-Cardcaptor Sakura -> Daa Daa Daa is the only same-timeslot pair in this group that’s mildly interesting, insofar as they’re two shows which may have been trying to appeal to a similar demographic with different approaches.

3 thoughts on “Timeslot History: Anime on NHK (1994-2000)

  1. I would say Azuki-chan might also fit in that specific timeslot you’ve mentioned – Nakayoshi manga, young romance as a subplot etc. Obviously not as “high concept” as Daa Daa Daa or CCS but still seems to fit.

    It’s a shame that your cutoff date is 1994; it means you miss the Sunday Anime Theatre timeslot (home to Oniisama e… and Nadia). I suppose for your purposes NHK is going to be uninteresting for a while, as they didn’t begin their late night anime programming until the early 00s and even then it was mostly shifting their more otaku-skewing shows like Kyou Kara Maou! out of primetime slots.

    I’m a bit confused as your post title says you’re covering up to 2000 but then you include several shows that aired after then (Twelve Kingdoms, the shorts like Kuromajo-san etc.) – is this just for balance? It’s worth noting that, although Twelve Kingdoms didn’t necessarily fit with CCS et al in terms of being pitched at a slightly older audience, the “framing” device around it as part of the Satellite Anime Theatre programming stream did – there was a talk show bit with a host and people could send in letters and fan art, and at the time the lead female character of 12K was a popular subject for that segment.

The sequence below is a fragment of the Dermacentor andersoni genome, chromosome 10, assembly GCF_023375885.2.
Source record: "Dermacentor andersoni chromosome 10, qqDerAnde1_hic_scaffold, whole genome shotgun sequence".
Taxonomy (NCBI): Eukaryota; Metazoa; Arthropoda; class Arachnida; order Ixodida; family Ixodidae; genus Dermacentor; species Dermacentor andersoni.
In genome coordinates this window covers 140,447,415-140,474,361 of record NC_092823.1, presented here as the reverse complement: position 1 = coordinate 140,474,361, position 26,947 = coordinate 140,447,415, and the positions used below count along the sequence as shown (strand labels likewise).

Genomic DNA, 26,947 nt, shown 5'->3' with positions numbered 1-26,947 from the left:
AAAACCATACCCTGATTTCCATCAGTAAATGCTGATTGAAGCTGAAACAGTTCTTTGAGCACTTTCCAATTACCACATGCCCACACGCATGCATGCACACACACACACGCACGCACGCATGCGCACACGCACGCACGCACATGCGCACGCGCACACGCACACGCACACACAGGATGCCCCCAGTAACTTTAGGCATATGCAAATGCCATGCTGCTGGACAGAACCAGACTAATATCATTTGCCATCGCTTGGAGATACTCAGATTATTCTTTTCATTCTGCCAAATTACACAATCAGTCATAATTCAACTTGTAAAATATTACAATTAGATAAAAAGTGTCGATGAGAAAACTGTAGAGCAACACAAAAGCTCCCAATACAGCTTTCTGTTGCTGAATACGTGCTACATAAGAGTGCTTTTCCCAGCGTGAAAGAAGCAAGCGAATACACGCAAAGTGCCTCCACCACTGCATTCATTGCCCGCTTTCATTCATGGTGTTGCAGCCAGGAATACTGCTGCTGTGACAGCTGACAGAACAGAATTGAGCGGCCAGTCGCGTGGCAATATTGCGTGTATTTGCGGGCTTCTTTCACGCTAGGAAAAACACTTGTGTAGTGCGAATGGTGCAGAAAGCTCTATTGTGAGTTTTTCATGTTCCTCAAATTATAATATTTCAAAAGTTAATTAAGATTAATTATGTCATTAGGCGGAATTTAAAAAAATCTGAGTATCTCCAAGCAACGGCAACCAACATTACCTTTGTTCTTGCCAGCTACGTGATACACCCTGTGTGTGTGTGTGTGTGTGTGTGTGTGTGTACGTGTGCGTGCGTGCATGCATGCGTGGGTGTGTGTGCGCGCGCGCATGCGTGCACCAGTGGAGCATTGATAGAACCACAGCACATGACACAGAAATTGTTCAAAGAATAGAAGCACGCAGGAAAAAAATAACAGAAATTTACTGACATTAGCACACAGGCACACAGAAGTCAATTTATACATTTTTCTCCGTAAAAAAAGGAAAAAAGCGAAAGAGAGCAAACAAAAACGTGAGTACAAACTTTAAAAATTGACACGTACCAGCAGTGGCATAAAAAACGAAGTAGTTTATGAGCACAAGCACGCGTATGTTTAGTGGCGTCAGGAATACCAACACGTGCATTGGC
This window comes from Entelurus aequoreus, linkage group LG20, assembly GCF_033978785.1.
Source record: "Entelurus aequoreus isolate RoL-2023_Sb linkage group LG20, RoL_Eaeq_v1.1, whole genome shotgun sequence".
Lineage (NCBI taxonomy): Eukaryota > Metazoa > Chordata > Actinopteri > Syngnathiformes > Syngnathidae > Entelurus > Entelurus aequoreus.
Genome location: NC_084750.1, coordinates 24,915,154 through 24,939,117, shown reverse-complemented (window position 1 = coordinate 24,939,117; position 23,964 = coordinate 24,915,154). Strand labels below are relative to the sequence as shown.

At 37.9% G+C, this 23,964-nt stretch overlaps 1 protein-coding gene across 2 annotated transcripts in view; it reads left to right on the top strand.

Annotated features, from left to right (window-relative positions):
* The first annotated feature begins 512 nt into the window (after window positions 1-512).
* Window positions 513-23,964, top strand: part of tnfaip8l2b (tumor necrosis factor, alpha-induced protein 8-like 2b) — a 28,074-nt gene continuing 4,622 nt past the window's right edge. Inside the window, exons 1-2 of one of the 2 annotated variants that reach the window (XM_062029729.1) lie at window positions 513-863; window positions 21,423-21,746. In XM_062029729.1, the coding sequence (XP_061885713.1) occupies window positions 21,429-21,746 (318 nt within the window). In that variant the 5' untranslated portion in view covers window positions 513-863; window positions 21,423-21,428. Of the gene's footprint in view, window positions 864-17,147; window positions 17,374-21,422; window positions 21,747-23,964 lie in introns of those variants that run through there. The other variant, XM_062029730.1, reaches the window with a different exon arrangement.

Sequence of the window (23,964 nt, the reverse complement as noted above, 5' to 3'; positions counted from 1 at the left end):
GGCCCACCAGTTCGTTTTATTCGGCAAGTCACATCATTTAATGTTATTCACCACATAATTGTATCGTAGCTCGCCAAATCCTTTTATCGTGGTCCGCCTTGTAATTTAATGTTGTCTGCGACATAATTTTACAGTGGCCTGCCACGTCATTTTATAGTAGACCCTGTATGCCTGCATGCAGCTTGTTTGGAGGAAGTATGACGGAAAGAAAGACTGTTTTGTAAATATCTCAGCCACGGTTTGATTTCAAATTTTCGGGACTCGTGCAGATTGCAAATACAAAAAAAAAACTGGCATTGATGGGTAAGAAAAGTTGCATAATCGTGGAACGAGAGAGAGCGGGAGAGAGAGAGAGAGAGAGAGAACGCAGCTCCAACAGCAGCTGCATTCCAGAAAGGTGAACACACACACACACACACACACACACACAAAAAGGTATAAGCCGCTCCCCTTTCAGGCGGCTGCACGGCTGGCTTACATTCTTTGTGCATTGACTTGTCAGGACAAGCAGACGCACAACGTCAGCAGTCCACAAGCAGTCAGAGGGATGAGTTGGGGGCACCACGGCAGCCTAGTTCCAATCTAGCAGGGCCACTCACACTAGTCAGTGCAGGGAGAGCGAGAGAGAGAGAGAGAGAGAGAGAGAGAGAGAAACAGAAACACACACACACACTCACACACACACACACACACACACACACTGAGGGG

• I pulled data on shows from 1994 to 200 because I’m primarily interested in the immediate pre and post Eva periods (there are a few slightly variant stories about the exact degree of impact it had). 1994 was the year before said show aired, and 2000 was the year when the number of total new TV anime abruptly dipped. The cutoffs are still kind of arbitrary, but that’s why I put them when I did. I do feel that it would present an incomplete view of changes during this period if I only covered the slots within it; whether they (and their planned demographics) originated in that era and whether they lasted until present BD times or not is a part of that, so I try to pull info on the rest of the then-confirmed timeslot if I can.

      That Sunday Anime Theater stuff is interesting context for that slot, and something I didn’t know about. Would possibly peg that slot as one with a bit more of a concrete demo, though the one thing I’d wonder about would be whether said talk show was showing primarily fanart by female viewers the whole time (presumably yes, but it’d be a way to further confirm the relation).

      NHK as a whole (especially in the last couple of years) is not uninteresting, they just seemed to be relatively mellow in this period, while other broadcasters (particularly TV Tokyo and WOWOW) were upping content in a big way.

  2. Pingback: Shimizu Kenji Comments on Fuji TV Dropping Weekday Anime (Narinari) | Animetics